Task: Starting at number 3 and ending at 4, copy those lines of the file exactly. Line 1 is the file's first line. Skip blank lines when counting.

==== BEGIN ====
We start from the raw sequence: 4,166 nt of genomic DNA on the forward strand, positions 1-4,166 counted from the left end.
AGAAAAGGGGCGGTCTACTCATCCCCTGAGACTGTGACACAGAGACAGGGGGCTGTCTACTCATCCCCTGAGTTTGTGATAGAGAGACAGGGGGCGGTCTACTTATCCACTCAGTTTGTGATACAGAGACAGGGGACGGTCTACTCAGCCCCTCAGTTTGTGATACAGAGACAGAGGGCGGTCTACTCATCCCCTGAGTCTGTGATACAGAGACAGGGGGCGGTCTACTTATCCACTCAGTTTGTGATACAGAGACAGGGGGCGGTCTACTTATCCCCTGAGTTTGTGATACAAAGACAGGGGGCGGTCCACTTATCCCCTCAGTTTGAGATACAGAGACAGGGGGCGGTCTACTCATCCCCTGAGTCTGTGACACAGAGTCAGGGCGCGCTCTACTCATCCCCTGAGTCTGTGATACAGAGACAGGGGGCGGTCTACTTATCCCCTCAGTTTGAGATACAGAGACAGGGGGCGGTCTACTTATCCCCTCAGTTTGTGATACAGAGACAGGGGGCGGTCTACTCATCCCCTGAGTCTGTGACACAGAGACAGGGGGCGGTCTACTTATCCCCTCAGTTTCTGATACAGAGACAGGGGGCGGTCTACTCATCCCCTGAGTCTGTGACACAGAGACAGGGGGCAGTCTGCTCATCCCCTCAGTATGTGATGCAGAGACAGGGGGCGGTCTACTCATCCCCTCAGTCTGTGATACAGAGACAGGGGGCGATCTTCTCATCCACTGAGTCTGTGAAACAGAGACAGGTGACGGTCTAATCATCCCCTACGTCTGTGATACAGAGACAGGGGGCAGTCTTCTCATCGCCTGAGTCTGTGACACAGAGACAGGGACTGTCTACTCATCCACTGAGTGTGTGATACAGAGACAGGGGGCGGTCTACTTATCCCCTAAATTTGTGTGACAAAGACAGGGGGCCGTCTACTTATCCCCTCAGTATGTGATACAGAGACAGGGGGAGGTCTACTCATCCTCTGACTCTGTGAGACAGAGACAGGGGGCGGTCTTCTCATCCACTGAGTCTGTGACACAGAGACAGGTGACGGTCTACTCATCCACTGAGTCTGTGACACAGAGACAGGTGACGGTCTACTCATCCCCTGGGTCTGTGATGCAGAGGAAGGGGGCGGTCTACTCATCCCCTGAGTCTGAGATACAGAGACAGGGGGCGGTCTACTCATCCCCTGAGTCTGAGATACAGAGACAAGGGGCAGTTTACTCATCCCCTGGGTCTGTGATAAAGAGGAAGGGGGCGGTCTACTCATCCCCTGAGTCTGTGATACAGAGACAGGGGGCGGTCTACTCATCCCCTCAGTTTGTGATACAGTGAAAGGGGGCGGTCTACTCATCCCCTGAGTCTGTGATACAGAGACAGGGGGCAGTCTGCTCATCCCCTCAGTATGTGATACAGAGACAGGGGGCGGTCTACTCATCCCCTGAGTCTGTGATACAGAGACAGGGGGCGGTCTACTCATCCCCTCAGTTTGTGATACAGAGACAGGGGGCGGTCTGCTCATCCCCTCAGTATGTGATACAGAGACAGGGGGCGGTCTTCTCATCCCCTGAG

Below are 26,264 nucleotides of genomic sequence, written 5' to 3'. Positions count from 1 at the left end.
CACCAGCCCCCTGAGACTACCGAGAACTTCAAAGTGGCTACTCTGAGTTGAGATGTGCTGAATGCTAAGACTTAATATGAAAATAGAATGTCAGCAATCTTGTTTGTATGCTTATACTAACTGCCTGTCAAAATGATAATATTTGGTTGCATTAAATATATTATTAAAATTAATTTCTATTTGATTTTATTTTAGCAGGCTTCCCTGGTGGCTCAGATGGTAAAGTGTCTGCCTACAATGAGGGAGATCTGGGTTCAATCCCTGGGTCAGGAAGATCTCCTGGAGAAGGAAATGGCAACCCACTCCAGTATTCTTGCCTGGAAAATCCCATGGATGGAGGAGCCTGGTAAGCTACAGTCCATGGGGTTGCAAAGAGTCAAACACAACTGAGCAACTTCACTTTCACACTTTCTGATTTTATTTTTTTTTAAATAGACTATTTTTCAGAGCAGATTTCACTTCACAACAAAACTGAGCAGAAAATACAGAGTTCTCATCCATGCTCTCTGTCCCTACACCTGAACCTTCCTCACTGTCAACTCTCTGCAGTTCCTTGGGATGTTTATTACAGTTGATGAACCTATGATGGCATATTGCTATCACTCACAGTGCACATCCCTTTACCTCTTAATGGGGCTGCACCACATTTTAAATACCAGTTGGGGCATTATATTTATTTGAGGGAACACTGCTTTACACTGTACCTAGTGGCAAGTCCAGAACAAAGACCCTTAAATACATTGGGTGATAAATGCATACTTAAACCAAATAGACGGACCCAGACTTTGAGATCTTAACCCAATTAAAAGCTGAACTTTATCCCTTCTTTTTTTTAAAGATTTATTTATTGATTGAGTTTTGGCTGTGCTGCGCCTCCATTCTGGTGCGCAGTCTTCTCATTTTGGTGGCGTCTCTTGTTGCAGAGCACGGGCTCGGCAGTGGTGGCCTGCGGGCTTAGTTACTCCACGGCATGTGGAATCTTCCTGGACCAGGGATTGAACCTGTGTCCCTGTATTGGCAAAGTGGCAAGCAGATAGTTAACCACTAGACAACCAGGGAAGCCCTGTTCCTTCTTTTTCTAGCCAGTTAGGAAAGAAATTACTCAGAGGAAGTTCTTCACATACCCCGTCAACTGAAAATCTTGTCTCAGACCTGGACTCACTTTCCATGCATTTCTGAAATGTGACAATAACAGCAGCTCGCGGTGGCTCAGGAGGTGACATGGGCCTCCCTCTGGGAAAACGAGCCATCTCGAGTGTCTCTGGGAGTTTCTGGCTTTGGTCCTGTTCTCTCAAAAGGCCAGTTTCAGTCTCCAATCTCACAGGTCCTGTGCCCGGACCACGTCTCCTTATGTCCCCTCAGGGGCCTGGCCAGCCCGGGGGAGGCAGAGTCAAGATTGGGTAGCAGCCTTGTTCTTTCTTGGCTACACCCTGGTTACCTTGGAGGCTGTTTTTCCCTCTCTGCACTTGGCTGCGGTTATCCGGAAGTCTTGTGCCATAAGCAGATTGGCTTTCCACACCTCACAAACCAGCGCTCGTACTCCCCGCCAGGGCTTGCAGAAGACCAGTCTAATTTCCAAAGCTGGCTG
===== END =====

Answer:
Below are 26,264 nucleotides of genomic sequence, written 5' to 3'. Positions count from 1 at the left end.
CACCAGCCCCCTGAGACTACCGAGAACTTCAAAGTGGCTACTCTGAGTTGAGATGTGCTGAATGCTAAGACTTAATATGAAAATAGAATGTCAGCAATCTTGTTTGTATGCTTATACTAACTGCCTGTCAAAATGATAATATTTGGTTGCATTAAATATATTATTAAAATTAATTTCTATTTGATTTTATTTTAGCAGGCTTCCCTGGTGGCTCAGATGGTAAAGTGTCTGCCTACAATGAGGGAGATCTGGGTTCAATCCCTGGGTCAGGAAGATCTCCTGGAGAAGGAAATGGCAACCCACTCCAGTATTCTTGCCTGGAAAATCCCATGGATGGAGGAGCCTGGTAAGCTACAGTCCATGGGGTTGCAAAGAGTCAAACACAACTGAGCAACTTCACTTTCACACTTTCTGATTTTATTTTTTTTTAAATAGACTATTTTTCAGAGCAGATTTCACTTCACAACAAAACTGAGCAGAAAATACAGAGTTCTCATCCATGCTCTCTGTCCCTACACCTGAACCTTCCTCACTGTCAACTCTCTGCAGTTCCTTGGGATGTTTATTACAGTTGATGAACCTATGATGGCATATTGCTATCACTCACAGTGCACATCCCTTTACCTCTTAATGGGGCTGCACCACATTTTAAATACCAGTTGGGGCATTATATTTATTTGAGGGAACACTGCTTTACACTGTACCTAGTGGCAAGTCCAGAACAAAGACCCTTAAATACATTGGGTGATAAATGCATACTTAAACCAAATAGACGGACCCAGACTTTGAGATCTTAACCCAATTAAAAGCTGAACTTTATCCCTTCTTTTTTTTAAAGATTTATTTATTGATTGAGTTTTGGCTGTGCTGCGCCTCCATTCTGGTGCGCAGTCTTCTCATTTTGGTGGCGTCTCTTGTTGCAGAGCACGGGCTCGGCAGTGGTGGCCTGCGGGCTTAGTTACTCCACGGCATGTGGAATCTTCCTGGACCAGGGATTGAACCTGTGTCCCTGTATTGGCAAAGTGGCAAGCAGATAGTTAACCACTAGACAACCAGGGAAGCCCTGTTCCTTCTTTTTCTAGCCAGTTAGGAAAGAAATTACTCAGAGGAAGTTCTTCACATACCCCGTCAACTGAAAATCTTGTCTCAGACCTGGACTCACTTTCCATGCATTTCTGAAATGTGACAATAACAGCAGCTCGCGGTGGCTCAGGAGGTGACATGGGCCTCCCTCTGGGAAAACGAGCCATCTCGAGTGTCTCTGGGAGTTTCTGGCTTTGGTCCTGTTCTCTCAAAAGGCCAGTTTCAGTCTCCAATCTCACAGGTCCTGTGCCCGGACCACGTCTCCTTATGTCCCCTCAGGGGCCTGGCCAGCCCGGGGGAGGCAGAGTCAAGATTGGGTAGCAGCCTTGTTCTTTCTTGGCTACACCCTGGTTACCTTGGAGGCTGTTTTTCCCTCTCTGCACTTGGCTGCGGTTATCCGGAAGTCTTGTGCCATAAGCAGATTGGCTTTCCACACCTCACAAACCAGCGCTCGTACTCCCCGCCAGGGCTTGCAGAAGACCAGTCTAATTTCCAAAGCTGGCTG